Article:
Yellen and the Fed are afraid of corporate debt, but investors still aren’t

Yellen, though, warned Monday that companies are taking on too much debt and could be in trouble should some unexpected trouble hit the economy or markets.

“Corporate indebtedness is now quite high and I think it’s a danger that if there’s something else that causes a downturn, that high levels of corporate leverage could prolong the downturn and lead to lots of bankruptcies in the non-financial corporate sector,” the former central bank leader said during an event at CUNY in New York.

Yellen also warned that the debt is being held in instruments similar to ones used to bundle subprime mortgages that led to the financial crisis a decade ago.

Indeed, corporate debt has been swelling.

The investment-grade part of the bond market stood at $3.8 trillion at the end of October, a 6 percent rise from the same period a year ago, according to Fitch Ratings. BBB-rated bonds accounted for 58 percent of that total, up from 55 percent in 2017.

At the same time, though, bond defaults actually are expected to decline.

Moody’s Investors Service forecasts that default levels on corporate debt will decline in 2019 to 2.3 percent from 3.2 percent this year.

“Our positive outlook for North American non-financial companies reflects meaningful, albeit decelerating, GDP growth in US and G-20 countries in 2019, and robust growth in emerging markets,” said Bill Wolfe, Moody’s senior vice president. “Good liquidity and low refinancing risk support a declining default rate, and exposure to gradually rising interest rates will generally be manageable.”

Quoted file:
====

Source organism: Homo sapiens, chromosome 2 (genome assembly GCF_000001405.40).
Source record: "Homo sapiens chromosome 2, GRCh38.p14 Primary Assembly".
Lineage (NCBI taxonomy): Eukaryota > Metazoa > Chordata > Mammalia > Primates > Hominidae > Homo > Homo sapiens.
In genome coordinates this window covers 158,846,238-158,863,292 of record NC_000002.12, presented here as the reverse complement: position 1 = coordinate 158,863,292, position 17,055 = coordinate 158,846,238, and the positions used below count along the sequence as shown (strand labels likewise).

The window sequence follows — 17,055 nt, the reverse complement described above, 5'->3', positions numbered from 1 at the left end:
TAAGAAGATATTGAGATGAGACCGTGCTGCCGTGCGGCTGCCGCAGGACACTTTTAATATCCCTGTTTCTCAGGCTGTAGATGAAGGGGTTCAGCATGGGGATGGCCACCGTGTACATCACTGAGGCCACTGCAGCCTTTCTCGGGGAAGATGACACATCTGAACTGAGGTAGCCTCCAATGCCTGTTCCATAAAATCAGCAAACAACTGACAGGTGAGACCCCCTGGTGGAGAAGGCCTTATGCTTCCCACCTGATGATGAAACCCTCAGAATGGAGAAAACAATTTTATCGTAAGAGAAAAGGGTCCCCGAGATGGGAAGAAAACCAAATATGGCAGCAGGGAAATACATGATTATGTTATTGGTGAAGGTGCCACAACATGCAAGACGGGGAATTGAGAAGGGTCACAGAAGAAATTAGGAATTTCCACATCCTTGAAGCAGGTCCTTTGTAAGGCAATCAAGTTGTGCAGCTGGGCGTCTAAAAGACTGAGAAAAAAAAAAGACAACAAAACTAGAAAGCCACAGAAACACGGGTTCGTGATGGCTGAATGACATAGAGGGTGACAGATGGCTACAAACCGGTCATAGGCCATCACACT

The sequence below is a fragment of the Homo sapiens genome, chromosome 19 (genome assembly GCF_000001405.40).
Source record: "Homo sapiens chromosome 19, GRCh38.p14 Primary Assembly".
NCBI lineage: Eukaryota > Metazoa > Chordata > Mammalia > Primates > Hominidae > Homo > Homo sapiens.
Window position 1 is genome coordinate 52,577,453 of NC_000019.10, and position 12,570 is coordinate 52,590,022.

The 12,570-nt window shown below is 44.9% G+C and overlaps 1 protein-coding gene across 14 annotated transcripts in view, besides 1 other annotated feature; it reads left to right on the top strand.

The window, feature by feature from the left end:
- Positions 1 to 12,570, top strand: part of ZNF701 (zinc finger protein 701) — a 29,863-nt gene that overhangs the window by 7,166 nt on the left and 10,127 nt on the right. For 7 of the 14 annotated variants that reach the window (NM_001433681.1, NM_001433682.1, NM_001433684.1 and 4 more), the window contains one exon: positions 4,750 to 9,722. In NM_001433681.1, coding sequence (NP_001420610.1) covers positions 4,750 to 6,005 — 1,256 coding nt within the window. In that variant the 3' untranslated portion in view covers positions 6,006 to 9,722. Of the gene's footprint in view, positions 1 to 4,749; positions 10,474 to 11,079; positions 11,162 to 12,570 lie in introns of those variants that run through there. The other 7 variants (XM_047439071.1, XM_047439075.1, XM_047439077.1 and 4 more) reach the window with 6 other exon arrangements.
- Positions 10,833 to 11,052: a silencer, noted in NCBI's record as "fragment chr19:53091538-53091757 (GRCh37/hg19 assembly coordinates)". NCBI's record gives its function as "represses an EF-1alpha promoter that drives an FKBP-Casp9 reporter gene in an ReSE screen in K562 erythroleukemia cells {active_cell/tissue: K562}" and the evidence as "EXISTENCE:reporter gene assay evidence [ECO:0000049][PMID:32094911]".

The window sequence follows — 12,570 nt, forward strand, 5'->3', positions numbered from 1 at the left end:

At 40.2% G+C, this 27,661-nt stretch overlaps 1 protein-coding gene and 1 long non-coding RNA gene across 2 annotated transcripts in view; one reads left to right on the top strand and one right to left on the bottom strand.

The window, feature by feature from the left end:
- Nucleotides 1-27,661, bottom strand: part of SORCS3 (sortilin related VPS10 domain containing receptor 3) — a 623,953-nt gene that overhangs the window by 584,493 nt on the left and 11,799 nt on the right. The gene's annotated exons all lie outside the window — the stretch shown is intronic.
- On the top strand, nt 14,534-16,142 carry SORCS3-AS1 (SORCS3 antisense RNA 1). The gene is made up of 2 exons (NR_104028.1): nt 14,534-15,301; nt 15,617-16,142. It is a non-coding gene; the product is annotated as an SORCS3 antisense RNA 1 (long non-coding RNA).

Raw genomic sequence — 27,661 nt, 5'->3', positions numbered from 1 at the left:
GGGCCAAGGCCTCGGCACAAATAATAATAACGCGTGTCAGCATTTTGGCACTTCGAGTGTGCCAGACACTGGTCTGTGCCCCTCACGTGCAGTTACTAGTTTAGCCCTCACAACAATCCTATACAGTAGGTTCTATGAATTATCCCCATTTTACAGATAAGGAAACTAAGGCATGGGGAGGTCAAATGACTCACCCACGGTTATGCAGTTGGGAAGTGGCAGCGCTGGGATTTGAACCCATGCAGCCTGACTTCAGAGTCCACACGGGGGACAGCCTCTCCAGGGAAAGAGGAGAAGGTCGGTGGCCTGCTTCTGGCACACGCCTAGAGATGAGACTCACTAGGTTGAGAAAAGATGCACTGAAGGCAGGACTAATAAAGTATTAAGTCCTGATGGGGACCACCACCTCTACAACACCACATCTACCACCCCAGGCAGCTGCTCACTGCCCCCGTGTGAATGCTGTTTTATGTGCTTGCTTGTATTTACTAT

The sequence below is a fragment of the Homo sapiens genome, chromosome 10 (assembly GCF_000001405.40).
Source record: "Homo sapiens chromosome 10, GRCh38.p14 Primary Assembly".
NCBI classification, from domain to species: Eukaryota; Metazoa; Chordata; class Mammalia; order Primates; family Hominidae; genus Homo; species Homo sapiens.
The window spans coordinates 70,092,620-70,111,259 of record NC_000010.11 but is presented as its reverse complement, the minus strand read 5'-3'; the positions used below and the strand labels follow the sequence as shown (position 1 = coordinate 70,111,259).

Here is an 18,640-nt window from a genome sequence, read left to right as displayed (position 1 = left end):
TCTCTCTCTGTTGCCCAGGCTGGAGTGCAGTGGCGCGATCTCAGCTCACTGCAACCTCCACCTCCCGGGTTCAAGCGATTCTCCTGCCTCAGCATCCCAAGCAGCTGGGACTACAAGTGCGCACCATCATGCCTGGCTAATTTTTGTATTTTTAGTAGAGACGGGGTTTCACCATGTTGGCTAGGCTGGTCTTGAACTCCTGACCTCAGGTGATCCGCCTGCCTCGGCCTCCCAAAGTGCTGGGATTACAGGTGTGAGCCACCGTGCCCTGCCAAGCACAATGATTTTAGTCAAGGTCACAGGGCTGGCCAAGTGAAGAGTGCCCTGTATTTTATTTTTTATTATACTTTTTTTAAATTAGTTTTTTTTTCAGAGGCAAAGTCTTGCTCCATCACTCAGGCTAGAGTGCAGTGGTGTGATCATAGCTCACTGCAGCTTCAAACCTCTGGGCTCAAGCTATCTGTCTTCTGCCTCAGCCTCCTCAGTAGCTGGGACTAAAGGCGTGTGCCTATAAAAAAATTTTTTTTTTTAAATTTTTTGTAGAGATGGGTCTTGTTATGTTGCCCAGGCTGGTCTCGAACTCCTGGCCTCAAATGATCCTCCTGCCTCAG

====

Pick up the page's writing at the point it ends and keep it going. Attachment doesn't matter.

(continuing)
In addition to Yellen’s warnings, current Fed officials also recently noted that leveraged loans, which are issued to already indebted companies, pose a significant risk.

But that part of the market has been performing extraordinarily well this year.

The Markit iBoxx USD Leveraged Loans index has returned 1.98 percent year to date, while the Liquid Leveraged Loan Index is up 1.2 percent.

Average bid prices from banks issuing the loans also has risen, up 3.37 percent for the U.S. and 15.4 percent in Asia.

By way of comparison, the S&P 500 is down more than 1 percent and the Bloomberg Barclays US Aggregate Bond index has seen a total return loss of 1.8 percent.

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